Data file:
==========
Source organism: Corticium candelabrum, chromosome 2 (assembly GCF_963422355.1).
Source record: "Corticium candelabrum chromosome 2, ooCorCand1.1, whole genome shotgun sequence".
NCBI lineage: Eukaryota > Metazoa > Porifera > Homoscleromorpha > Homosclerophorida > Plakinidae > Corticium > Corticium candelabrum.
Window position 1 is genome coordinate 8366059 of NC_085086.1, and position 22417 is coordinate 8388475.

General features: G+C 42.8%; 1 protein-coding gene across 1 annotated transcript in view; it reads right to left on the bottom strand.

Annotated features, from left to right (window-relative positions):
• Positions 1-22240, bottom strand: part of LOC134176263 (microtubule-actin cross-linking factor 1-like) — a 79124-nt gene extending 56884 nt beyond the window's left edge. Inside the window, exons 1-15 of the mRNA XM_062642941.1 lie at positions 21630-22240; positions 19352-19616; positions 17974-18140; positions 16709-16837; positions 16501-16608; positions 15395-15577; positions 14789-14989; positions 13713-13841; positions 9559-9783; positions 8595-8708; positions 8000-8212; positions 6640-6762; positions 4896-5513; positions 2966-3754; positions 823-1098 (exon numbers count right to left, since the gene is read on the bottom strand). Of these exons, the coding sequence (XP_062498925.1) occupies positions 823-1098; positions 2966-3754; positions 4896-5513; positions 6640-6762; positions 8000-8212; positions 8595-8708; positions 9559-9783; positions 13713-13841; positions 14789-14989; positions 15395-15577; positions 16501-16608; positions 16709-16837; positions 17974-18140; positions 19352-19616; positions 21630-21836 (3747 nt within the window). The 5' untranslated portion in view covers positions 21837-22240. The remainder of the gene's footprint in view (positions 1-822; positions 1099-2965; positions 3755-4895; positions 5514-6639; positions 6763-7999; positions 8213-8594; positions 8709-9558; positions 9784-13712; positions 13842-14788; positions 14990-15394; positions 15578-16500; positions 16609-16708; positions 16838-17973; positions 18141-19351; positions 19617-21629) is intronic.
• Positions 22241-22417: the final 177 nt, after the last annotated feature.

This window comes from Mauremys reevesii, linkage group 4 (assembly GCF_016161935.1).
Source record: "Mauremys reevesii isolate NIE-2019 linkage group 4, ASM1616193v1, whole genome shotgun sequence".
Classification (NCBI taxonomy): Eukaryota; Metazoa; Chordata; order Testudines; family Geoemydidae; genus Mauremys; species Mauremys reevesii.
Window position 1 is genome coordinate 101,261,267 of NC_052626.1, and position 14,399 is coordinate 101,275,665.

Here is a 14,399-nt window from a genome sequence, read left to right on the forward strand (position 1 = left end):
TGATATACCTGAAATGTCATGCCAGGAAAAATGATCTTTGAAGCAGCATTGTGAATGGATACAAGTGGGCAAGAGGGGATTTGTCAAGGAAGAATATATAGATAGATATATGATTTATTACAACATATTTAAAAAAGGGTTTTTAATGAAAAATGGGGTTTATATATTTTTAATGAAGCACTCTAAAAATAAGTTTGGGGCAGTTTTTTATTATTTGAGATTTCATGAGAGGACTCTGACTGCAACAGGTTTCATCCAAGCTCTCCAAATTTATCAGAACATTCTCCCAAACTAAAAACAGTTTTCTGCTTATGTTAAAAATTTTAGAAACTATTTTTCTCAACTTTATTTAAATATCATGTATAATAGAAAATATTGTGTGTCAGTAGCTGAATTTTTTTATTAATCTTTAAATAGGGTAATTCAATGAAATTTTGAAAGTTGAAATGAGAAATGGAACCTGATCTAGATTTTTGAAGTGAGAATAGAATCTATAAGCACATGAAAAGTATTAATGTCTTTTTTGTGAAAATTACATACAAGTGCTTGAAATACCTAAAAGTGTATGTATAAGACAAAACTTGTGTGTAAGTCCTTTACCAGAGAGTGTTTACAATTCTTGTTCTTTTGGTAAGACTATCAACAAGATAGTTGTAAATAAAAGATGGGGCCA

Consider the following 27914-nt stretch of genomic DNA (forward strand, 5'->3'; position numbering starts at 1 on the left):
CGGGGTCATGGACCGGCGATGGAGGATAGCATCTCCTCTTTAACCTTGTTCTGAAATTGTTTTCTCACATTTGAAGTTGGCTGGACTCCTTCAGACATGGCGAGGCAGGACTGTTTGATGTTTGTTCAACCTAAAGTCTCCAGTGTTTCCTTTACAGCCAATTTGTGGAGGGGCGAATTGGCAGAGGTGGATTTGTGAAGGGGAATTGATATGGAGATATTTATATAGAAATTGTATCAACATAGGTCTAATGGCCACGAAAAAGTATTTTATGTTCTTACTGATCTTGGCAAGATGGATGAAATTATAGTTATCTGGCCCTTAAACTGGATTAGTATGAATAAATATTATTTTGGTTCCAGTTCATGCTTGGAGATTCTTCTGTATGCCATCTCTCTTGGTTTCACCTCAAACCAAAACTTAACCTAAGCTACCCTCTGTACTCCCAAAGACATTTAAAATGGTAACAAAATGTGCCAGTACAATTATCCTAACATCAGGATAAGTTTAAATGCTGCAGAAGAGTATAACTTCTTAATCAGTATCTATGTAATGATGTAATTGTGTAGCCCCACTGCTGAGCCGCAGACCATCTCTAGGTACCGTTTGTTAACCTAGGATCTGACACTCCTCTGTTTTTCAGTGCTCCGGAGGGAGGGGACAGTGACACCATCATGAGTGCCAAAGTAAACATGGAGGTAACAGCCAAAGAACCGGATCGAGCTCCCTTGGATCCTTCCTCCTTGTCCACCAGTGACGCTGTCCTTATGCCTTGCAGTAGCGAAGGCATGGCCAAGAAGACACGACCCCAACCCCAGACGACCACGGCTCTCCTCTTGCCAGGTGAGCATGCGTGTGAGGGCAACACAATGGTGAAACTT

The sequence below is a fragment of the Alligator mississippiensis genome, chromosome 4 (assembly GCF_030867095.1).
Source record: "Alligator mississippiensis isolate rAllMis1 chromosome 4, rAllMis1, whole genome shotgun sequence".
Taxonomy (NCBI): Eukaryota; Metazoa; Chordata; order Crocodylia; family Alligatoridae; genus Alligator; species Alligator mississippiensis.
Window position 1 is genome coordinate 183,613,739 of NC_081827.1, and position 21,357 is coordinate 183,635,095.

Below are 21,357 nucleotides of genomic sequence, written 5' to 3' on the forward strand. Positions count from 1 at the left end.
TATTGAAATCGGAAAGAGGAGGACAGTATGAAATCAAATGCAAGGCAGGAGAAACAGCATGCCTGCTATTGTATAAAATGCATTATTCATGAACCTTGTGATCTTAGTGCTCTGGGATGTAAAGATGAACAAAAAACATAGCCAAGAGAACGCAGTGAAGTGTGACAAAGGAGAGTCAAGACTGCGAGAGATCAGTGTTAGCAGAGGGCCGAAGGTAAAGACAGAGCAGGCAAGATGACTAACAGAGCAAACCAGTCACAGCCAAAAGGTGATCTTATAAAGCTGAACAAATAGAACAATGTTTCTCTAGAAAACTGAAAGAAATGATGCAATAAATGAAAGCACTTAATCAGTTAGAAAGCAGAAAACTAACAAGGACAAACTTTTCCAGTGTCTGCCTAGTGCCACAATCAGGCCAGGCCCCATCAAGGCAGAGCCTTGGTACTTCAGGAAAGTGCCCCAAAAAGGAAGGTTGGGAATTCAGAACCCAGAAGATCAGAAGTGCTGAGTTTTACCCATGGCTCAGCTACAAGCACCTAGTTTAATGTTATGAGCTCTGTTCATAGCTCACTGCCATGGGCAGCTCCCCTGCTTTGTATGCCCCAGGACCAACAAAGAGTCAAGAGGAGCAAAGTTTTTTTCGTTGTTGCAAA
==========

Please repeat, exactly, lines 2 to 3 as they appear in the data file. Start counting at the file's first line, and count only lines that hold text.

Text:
Source record: "Corticium candelabrum chromosome 2, ooCorCand1.1, whole genome shotgun sequence".
NCBI lineage: Eukaryota > Metazoa > Porifera > Homoscleromorpha > Homosclerophorida > Plakinidae > Corticium > Corticium candelabrum.